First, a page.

See factsheet here.

Smart metering powers to be extended for a further five years (to November 2028)

The Secretary of State currently has powers to modify energy licence conditions and industry codes for the purposes of the rollout of smart meters. These powers are due to expire on 1 November 2023. The Bill will allow these powers to continue to be available to the Secretary of State for a further five years until 1 November 2028.

See factsheet here.

Default tariff (price cap) for consumers

The Bill will enable the consumer price cap to be extended beyond 2023 if the relevant conditions for extension are met. The price cap will not be automatically extended. Where the Secretary of State concludes that the conditions for effective competition have not been met for domestic supply contracts, they must lay an affirmative statutory instrument to extend the tariff cap conditions for two years at a time (or, exceptionally, for a year).

See our briefing here and factsheet here.

Energy company obligation (ECO) buy-out mechanism

The ECO places an obligation on energy suppliers to install energy efficiency and heating measures in Great Britain and is focused on providing support primarily to low income and vulnerable households. Suppliers meet their obligation by contracting with a third party to find eligible households and install measures. The Bill will enable the removal of obligation thresholds under the scheme without creating significant financial and administrative burden for small suppliers.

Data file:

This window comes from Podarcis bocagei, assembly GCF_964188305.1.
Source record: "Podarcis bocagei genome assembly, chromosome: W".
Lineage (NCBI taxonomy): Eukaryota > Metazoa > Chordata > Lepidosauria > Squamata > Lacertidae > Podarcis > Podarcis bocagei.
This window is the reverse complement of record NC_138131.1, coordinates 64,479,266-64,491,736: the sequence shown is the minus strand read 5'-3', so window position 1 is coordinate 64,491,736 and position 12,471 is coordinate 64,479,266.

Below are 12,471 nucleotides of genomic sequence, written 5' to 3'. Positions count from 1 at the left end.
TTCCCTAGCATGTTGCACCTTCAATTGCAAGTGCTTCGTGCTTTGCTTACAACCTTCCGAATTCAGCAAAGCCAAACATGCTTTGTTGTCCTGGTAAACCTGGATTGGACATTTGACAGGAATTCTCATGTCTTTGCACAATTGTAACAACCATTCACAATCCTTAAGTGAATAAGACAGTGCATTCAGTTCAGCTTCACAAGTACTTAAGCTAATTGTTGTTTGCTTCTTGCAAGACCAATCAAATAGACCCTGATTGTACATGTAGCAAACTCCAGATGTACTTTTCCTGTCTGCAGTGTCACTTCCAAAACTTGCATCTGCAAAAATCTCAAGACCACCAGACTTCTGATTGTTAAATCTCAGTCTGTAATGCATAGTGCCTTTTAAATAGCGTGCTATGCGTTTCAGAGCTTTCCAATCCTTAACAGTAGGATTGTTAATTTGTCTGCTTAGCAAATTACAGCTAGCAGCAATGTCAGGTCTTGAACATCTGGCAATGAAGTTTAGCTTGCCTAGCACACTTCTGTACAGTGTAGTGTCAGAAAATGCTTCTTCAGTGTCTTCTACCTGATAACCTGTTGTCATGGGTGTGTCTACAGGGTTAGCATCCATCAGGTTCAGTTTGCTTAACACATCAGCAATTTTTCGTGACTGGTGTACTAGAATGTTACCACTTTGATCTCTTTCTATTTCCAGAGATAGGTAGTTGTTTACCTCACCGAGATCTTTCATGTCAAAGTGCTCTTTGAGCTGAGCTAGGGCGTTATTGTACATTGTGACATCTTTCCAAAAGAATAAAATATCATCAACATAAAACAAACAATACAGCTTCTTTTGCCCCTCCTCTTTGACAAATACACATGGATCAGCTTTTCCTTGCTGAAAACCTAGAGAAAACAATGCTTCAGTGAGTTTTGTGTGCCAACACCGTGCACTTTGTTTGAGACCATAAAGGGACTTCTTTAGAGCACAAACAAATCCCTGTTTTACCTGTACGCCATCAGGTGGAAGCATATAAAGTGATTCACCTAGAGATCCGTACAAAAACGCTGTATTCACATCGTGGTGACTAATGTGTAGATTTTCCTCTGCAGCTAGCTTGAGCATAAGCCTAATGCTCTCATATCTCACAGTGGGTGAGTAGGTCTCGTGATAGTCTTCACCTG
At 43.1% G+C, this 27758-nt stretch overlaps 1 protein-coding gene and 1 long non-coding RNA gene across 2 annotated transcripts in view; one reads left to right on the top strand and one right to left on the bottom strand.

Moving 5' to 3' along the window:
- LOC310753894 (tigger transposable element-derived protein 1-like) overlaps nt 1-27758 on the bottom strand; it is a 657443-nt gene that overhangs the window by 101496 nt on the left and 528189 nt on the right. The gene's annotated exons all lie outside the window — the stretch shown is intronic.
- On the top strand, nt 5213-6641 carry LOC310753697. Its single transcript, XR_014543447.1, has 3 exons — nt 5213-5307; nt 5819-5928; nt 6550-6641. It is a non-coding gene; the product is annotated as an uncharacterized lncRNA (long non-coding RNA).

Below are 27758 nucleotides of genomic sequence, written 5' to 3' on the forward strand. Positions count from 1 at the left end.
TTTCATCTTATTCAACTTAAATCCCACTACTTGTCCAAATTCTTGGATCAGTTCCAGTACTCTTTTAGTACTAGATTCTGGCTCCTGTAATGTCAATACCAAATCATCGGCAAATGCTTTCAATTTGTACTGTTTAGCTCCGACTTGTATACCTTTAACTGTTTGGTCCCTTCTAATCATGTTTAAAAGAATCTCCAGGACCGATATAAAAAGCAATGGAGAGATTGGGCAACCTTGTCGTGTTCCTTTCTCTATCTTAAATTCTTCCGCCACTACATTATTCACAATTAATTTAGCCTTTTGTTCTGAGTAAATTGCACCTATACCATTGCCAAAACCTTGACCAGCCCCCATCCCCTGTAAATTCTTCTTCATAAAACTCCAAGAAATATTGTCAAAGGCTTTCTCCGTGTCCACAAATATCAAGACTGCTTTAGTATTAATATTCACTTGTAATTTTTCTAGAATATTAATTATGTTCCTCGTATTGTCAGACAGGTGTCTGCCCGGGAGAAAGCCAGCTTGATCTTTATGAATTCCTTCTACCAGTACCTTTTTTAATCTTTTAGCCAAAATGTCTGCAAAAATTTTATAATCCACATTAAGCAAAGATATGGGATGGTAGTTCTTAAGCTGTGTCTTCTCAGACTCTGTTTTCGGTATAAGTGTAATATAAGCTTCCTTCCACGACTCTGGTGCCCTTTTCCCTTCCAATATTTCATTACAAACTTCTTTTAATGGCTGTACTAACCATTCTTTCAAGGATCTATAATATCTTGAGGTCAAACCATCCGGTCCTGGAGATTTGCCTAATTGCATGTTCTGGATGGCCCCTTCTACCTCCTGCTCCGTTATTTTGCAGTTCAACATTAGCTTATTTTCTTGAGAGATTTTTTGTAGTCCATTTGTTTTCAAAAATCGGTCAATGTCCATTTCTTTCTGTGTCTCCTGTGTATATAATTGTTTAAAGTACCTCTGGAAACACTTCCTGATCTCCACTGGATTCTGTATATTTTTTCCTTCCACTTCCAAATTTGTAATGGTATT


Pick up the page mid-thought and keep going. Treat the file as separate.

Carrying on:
See factsheet here.

Low-carbon heat scheme to encourage a heat pump supply chain and rollout

The Bill enables the introduction of a new Low-Carbon Heat Scheme. The scheme will place an obligation on the manufacturers of fossil fuel heating appliances to meet a rising standard for low-carbon heat pump sales as a proportion of their total appliance sales. Manufacturers will be able to meet the new standard either through sales of their own heat pumps, or by purchasing credits from other heat pump manufacturers, or a mix of both.

See factsheet here.

Key contacts

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Paul Butcher

Director of Public Policy, London

Paul Butcher
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Sarah Pollock

Partner, London

Sarah Pollock
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Silke Goldberg

Partner, London

Silke Goldberg

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London Administrative and Public Law Nuclear power Business Protection and Risk Paul Butcher Sarah Pollock Silke Goldberg